“Deana Lawson”

The New York-based photographer Deana Lawson turns her camera on Black subjects with an approach somewhere between the warmth of a family photo session and the formality of a portrait — staged but never stagy. The show has more than 50 images, including large-format color photographs like “Nation” (2018) and “Hair Advertisement” (2005). It is the first museum survey for Ms. Lawson, who last year won the Hugo Boss Prize. Nov. 4 to Feb. 27; Institute of Contemporary Art Boston,

Sheila Pree Bright, “Invisible Empire #1,” 2019, on view at the High Museum in Atlanta.Credit…Sheila Pree Bright, High Museum of Art, Atlanta


“Picturing the South: 25 Years”

The High Museum of Art takes a victory lap for its influential photography show, which has been turning the lens on its home region for 25 years. Three new commissions made this year, from the photographers Sheila Pree Bright, Jim Goldberg and An-My Le, will be shown along with past images from the series. Nearly 200 works in total are featured, by the likes of Sally Mann, Richard Misrach, Martin Parr and Alec Soth. Nov. 5 to Feb. 6; High Museum of Art,


“American Art Deco: Designing for the People, 1918-1939”

The Frist Art Museum, in an Art Deco-style former post office, is a natural home for this exhibition of about 140 objects. Art Deco’s confidence and monumental style echoed the revelry of the 1920s, then comforted audiences through the challenges of the Great Depression. As seen in the show, it filtered into the most common household objects, like radios, dinnerware and even a gleaming Electrolux vacuum. Through Jan. 2; Frist Art Museum,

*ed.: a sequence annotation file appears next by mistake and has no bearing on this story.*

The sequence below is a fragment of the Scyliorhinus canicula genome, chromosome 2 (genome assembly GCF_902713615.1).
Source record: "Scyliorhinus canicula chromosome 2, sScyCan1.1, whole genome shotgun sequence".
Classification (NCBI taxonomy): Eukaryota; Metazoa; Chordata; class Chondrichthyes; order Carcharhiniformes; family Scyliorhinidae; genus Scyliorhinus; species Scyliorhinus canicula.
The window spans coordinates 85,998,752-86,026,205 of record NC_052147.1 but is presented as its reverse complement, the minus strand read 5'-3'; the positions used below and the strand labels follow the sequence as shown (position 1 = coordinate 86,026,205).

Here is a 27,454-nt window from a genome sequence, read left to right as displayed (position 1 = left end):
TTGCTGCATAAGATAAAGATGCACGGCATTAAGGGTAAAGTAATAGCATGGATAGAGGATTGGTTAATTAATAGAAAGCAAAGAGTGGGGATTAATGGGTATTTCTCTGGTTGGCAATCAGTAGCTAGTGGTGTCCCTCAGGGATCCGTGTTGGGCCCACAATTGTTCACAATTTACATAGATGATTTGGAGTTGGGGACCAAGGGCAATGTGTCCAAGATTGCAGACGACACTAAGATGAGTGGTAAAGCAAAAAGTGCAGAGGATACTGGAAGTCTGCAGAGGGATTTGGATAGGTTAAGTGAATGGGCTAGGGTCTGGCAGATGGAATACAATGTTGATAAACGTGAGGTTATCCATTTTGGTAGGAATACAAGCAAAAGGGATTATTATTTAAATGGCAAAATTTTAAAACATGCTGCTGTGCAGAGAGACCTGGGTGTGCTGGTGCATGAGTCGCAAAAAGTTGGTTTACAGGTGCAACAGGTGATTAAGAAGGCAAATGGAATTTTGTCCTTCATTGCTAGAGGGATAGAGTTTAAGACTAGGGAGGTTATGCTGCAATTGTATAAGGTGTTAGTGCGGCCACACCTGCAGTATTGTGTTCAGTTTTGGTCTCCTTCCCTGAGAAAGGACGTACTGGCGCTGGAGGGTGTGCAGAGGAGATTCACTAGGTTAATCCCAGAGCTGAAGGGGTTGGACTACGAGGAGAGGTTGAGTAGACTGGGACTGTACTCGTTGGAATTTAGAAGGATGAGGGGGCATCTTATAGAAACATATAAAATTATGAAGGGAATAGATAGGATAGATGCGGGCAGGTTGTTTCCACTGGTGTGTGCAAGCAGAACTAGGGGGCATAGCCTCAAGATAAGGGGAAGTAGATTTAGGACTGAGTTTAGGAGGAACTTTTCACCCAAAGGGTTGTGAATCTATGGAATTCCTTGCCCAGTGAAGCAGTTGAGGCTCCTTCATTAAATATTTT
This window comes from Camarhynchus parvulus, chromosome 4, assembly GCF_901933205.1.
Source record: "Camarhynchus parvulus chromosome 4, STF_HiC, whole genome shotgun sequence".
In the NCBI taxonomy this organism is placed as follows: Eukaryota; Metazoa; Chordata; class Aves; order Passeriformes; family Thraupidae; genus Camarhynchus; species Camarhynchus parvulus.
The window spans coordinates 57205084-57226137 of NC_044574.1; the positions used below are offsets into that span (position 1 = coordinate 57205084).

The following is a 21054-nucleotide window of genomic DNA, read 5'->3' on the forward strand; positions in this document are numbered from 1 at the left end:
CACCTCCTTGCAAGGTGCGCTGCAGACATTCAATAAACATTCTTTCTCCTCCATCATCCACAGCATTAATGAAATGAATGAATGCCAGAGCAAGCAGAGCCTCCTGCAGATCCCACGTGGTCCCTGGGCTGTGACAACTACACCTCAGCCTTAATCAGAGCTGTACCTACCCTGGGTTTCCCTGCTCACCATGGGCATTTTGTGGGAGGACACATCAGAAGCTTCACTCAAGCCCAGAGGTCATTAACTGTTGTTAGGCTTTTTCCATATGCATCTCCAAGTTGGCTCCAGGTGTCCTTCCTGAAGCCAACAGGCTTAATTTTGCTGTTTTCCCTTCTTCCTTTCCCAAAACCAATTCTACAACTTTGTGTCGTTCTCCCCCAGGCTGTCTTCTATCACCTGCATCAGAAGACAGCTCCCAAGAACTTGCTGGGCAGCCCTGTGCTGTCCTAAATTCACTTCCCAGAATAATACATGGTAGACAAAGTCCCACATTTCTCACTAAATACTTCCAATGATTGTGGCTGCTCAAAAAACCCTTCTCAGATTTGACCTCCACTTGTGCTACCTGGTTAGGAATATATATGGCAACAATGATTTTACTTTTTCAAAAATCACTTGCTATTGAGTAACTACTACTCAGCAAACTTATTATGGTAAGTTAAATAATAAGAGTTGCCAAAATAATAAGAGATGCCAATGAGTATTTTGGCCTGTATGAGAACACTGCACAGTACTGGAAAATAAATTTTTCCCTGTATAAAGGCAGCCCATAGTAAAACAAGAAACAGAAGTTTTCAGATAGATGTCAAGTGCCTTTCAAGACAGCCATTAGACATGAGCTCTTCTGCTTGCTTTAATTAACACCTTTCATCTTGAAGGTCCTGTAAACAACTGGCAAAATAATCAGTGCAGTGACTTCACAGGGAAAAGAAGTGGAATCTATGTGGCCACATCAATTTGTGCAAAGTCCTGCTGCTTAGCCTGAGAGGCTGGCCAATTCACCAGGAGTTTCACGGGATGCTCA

“Rhodnie Désir: Conversations”

A Canadian performer and choreographer with Haitian roots, Rhodnie Désir frequently blends documentary with dance in her work. She traveled around the world for four years and, collaborating with Manuel Chantre and others, produced the films in this show, mixing her performances with chronicles of her visits. At its core, the show takes inspiration from the dance traditions of enslaved people and their descendants. Dec. 11 to April 3; John & Mable Ringling Museum of Art,

Sam Gilliam, “Untitled,” 2019, on view at the Menil Collection in Houston.Credit…Sam Gilliam/Artists Rights Society (ARS), New York; The Menil Collection, Houston


“Spatial Awareness: Drawings from the Permanent Collection”

Museum visitors often make a beeline for paintings, but this exhibition of around 30 drawings will pull in viewers with its thoughtful and often playful exploration of the medium’s limits. Sam Gilliam uses a folding technique to add unusual texture to his vibrant colors, whereas the choreographer Trisha Brown used her toes to draw with charcoal for part of one work. Both Liliana Porter and Richard Tuttle made the ultimate leap: They decided to to draw on the wall and make it part of their picture. Oct. 29 to March 13; Menil Collection,


“Pop Crítico/Political Pop: Expressive Figuration in the Americas, 1960s-1980s”

Pop Art has a reputation for being colorful, striking and fun, but this show looks at Pop work with a bite. In both the United States and Latin America, many artists used the movement’s style to make a point about racism, inequality, war and other serious topics. The 36 works include Peter Saul’s oil “Criminal Being Executed” (1964) and Jorge de la Vega’s acrylic and collage “Go, Go, Go” (1967). Oct. 31 to Jan. 16; Blanton Museum of Art,


“Landscapes of Extraction: The Art of Mining in the American West”

Well suited to a museum in the Copper State, as Arizona is also known, this show of more than 80 works presents beautiful landscapes, like Helen Katharine Forbes’s “Mountains and Miner’s Shack” (1940), as well as portraits of those who do the work of mining, as in Lew Davis’s “Morning at the Little Daisy, Jerome” (1936). More recent artists, including Edward Burtynsky and Cara Romero, tackle the environmental costs of the process. Nov. 7 to March 6; Phoenix Art Museum,